Leaseholder poll Please tick 3 boxes then press vote button below
If you think the council should be doing something more important for leaseholders than the suggestions above, tell us publicly on comment form below, or privately via the contact form and we may ask the council about it and/or add it to this poll, or flag it for future discussion.
Please Share Poll /Email On / RT / Like / Tell someone else.
Islington Tribune Letters: by Meg Howarth – Published: 8 November, 2013
• POOR maintenance of Islington’s housing stock isn’t, alas, uncommon or confined to the borough’s estates(Homes repair complaints ‘rising’, November 1).
A group of volunteer housing campaigners carrying out spot checks on randomly selected street properties has exposed some appalling conditions.
Their findings can be seen in a series of photographs at www.islingtonpfi.org.
Leaseholders might find the Council’s own statement of its promises to leaseholders useful when in negotiation over service charges or major works !!!
‘£30k maintenance charge drained my life savings’ says 88-year-old leaseholder
Published: 13 September, 2013 by PETER GRUNER and SERINA SANDHU from Islington Tribune
HOUSING activists are launching a campaign to force Islington Council to pay back most of the £30,000 in maintenance fees which drained the life savings of an 88-year-old leaseholder.
They will claim that widowed pensioner Joan Leonard was not properly consulted some eight years ago, nor did she give her approval of work done on the tower block Emberton Court, on the Brunswick estate, Clerkenwell.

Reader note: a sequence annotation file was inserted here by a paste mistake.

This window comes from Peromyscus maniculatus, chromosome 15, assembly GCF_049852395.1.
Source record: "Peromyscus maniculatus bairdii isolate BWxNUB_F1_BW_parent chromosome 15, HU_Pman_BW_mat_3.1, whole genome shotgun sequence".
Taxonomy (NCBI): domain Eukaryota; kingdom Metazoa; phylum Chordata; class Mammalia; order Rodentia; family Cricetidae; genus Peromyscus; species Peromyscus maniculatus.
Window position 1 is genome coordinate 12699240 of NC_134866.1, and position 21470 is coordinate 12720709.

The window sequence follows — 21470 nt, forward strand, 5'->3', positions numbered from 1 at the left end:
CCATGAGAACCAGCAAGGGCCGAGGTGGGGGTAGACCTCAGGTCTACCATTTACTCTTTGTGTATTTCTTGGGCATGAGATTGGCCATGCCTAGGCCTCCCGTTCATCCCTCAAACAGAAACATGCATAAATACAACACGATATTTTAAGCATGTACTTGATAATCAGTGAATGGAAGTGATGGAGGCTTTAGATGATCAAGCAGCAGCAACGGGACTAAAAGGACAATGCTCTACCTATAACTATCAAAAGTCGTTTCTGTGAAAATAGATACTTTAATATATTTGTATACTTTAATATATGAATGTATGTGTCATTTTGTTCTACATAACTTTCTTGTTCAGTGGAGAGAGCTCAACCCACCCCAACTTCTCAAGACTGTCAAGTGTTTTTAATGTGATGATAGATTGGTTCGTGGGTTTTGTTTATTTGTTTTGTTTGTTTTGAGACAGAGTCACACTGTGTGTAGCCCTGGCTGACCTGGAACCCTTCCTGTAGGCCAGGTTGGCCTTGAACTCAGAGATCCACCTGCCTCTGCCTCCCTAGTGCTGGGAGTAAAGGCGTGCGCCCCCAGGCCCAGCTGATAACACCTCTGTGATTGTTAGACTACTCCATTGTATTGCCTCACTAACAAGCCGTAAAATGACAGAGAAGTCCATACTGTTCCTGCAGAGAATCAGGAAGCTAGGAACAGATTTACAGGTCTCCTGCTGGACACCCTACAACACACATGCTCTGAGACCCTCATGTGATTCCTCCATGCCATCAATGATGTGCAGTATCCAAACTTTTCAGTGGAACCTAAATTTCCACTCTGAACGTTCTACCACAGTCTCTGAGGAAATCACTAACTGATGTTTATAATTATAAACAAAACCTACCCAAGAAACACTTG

The move follows plans for more work on the estate for which Mrs Leonard will be asked to contribute another £8,000.
Retired tailor Mrs Leonard, who has lived on the fifth floor of the estate for more than 60 years, said: “I paid the money for four new windows and two doors. They also replaced a perfectly good boiler.
“But I got a shock when I got the bill. Now they want more money for things like CCTV and repairs. Well, I don’t have it.”
Two of the borough’s most formidable campaigners, Dr Brian Potter, chairman of Islington Leaseholders Association, and student barrister Patricia Napier will take on the case.
The work on the estate was carried out by the now-defunct housing management organisation Homes for Islington in 2008-09.
Dr Potter said: “This is a woman who was forced to spend her entire life-savings on work which probably wasn’t needed. She came to us because she’s being asked to spend more money.”
He added: “We hope of course that rather than a long, protracted tribunal or court case the council will agree to a refund.”
Ms Napier said: “£30,000 is a huge amount of money. I hope to get a great proportion of it back. Mrs Leonard is obviously not a wealthy woman and it appears she was not aware of her rights at the time the work was done.
“The council will have to prove that the work was necessary.”
Councillor James Murray, executive member for housing, said that if any leaseholders have difficulty making the payment a member of the housing team can help them by discussing options.
7pm – 9pm
Hosting the meeting: Dr Brian Potter Chairman ILA
Guest Speaker: To be advised
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If you wish to join or renew your membership please contact our website www.ila.org.uk where you can obtain the appropriate membership forms.